April 12, 2024

Mizuhara’s phone was seized by authorities at L.A. International Airport on March 21 after Mizuhara returned from the Dodgers’ season-opening series in Seoul. A trove of text messages investigators retrieved show him repeatedly asking the bookmakers for “bumps,” slang for increasing his credit limit. The complaint says investigators compiled 9,700 pages of text exchanges, including those below.

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“I’m terrible at this sport betting thing huh? Lol,” Mizuhara texted in November 2022. “Any chance u can bump me again?? As you know, you don’t have to worry about me not paying.”

In June 2023, Mizuhara texted a person identified in the complaint as Bookmaker 1 “I have a problem lol … Can I get one last last last bump? This one is for real.”

Bookmaker 1 responded: “Done … I have the same problem. To be honest with you Ippie, as long as you can guarantee the 500 every Monday I’ll give you as much as you want because I know you’re good for it.” The complaint does not name Bowyer.

By November 2023, Bookmaker 1 appeared to become impatient about Mizuhara paying what he owed: “Hey Ippie, it’s 2 o’clock on Friday. I don’t know why you’re not returning my calls. I’m here in Newport Beach and I see [Ohtani] walking his dog. I’m just gonna go up and talk to him and ask how I can get in touch with you since you’re not responding? Please call me back immediately.”

In another text, Bookmaker 1 wrote, “I know ur busy but u Need to show some respect. I put my neck out here.”

Mizuhara blamed cryptocurrency losses and taking “a huge hit obviously with the sports too” for the deficit. He said that he had “lost way too much on the site already … of course I know it’s my fault.”

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Investigators did not find evidence that Mizuhara bet on baseball.

“We understood there was a significant amount of public interest in this case,” Estrada said. “There were a lot of question marks out there of what occurred. We wanted to get to those questions. I want to emphasize though that while we were able to work on this case rapidly, it was a very thorough investigation.”

In the wake of federal prosecutors charging Ippei Mizuhara with stealing more than $16 million from Shohei Ohtani, what’s next for the Dodgers’ superstar and MLB?

April 12, 2024

According to the complaint, Mizuhara messaged Bookmaker 1 on March 17 after learning about inquiries by The Times to representatives of Ohtani and Bowyer: “Do you think there is any way to find out the details of the article that’s coming out on LA Times?”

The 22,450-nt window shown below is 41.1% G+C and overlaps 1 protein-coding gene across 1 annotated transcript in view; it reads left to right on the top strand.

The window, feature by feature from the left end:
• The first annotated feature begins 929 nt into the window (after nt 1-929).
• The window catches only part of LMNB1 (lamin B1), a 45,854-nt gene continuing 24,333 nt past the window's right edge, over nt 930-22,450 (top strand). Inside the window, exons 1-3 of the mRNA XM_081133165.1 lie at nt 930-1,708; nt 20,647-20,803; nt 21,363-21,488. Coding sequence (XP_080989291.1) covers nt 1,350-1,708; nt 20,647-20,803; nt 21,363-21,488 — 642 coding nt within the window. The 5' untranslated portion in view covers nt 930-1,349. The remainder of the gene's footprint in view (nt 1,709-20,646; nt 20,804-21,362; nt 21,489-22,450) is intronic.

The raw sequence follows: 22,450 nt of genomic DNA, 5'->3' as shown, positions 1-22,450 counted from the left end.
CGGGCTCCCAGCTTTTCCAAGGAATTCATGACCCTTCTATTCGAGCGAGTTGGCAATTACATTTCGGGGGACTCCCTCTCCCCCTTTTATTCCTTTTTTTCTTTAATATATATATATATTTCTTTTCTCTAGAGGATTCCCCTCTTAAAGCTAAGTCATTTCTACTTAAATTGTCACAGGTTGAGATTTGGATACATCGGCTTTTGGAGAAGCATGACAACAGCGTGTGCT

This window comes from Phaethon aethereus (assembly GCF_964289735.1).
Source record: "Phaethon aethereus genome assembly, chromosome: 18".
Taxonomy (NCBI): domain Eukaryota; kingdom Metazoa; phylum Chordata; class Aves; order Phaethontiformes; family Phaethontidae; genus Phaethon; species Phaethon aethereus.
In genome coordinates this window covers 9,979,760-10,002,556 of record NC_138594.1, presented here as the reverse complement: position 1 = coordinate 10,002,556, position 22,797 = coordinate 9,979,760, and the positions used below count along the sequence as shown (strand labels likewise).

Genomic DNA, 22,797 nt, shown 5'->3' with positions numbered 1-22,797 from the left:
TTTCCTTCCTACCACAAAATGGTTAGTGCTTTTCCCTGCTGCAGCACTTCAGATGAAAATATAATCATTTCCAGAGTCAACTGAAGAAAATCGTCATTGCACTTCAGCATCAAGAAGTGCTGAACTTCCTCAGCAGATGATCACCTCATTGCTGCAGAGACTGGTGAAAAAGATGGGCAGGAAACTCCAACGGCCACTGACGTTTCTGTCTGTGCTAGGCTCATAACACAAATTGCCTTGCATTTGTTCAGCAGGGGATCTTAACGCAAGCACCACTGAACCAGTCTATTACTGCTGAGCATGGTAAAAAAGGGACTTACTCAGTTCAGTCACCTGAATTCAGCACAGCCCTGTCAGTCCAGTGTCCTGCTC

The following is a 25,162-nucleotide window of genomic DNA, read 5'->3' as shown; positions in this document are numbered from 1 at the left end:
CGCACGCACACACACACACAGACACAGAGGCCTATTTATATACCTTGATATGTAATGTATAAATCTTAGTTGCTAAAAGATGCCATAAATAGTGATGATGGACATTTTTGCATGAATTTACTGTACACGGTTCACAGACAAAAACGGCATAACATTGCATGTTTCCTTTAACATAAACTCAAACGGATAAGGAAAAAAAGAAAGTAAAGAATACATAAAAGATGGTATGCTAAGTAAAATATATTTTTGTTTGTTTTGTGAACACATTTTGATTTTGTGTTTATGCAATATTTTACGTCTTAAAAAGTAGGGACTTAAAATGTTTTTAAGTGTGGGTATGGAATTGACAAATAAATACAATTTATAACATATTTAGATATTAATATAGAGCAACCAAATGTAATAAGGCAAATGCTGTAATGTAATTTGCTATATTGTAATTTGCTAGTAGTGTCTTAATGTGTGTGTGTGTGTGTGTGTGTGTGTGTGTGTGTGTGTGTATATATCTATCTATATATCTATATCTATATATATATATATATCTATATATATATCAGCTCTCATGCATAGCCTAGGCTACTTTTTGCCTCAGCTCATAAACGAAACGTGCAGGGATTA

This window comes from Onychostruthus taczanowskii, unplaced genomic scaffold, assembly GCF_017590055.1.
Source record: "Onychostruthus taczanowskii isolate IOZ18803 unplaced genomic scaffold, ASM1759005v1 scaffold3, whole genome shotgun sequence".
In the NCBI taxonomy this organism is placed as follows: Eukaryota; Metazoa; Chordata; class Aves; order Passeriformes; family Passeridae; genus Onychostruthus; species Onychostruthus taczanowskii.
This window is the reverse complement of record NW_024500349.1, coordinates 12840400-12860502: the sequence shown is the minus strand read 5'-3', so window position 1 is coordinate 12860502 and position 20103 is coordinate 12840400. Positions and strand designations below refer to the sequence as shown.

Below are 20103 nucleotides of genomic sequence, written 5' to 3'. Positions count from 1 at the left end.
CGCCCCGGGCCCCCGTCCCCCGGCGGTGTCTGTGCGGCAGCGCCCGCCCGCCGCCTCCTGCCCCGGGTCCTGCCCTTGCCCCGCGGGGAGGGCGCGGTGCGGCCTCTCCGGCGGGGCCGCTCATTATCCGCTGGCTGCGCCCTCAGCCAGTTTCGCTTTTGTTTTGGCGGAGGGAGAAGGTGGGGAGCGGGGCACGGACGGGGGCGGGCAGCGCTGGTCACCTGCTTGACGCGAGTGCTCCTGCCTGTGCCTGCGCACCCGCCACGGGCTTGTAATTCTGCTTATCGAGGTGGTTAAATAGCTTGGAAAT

While the Dodgers prepared to start their season against the San Diego Padres in Seoul last month, ESPN later reported, an Ohtani spokesman told the outlet that the money came from Ohtani to cover Mizuhara’s gambling debts. ESPN conducted a lengthy interview with Mizuhara on March 19 that was arranged by the spokesman. Mizuhara claimed Ohtani had paid his gambling debts. (The complaint says Mizuhara’s statements weren’t credible.)

The spokesman soon disavowed the account, according to ESPN, and replaced it with the allegation that Mizuhara stole the money.

Near the end of the Dodgers’ season-opening win over the Padres in a game that started at 3 a.m. Pacific time on March 20, a television camera captured Ohtani and Mizuhara laughing in the dugout.

Before the clubhouse opened to the media after the game, several Dodger executives addressed the team along with Mizuhara. According to multiple people with knowledge of the meeting, the interpreter said he had a gambling problem and Ohtani paid off his debts last year.

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As incredible as it might seem that Shohei Ohtani’s interpreter could steal $16 million from him, the Dodgers star is simply a victim, not a gambler.

April 11, 2024

In comments made during a news conference in L.A. several days later, Ohtani described in Japanese what happened after the clubhouse meeting: “We returned to the hotel and Ippei spoke to me for the first time and that’s when I learned he had a huge debt. That’s when he told me he accessed my bank account and made payments to a bookmaker. I thought that was strange, so I called my representatives.”

The West Hollywood law firm representing Ohtani, Berk Brettler, issued the “massive theft” statement” and said, “we are turning the matter over to the authorities.” The Dodgers quickly fired Mizuhara. Major League Baseball announced an investigation two days later. The league said in a statement Thursday that it will wait until the criminal proceeding is resolved “to determine whether further investigation is warranted.”

The day the story became public last month, the complaint says, Mizuhara again messaged Bookmaker 1.

“Have you seen the reports?” the interpreter asked.

“Yes, but that’s all bull—,” Bookmaker 1 responded. “Obviously you didn’t steal from him. I understand it’s a cover job I totally get it.”

“Technically I did steal from him,” Mizuhara said. “It’s all over for me.”

Times staff writer Adam Elmahrek contributed to this report.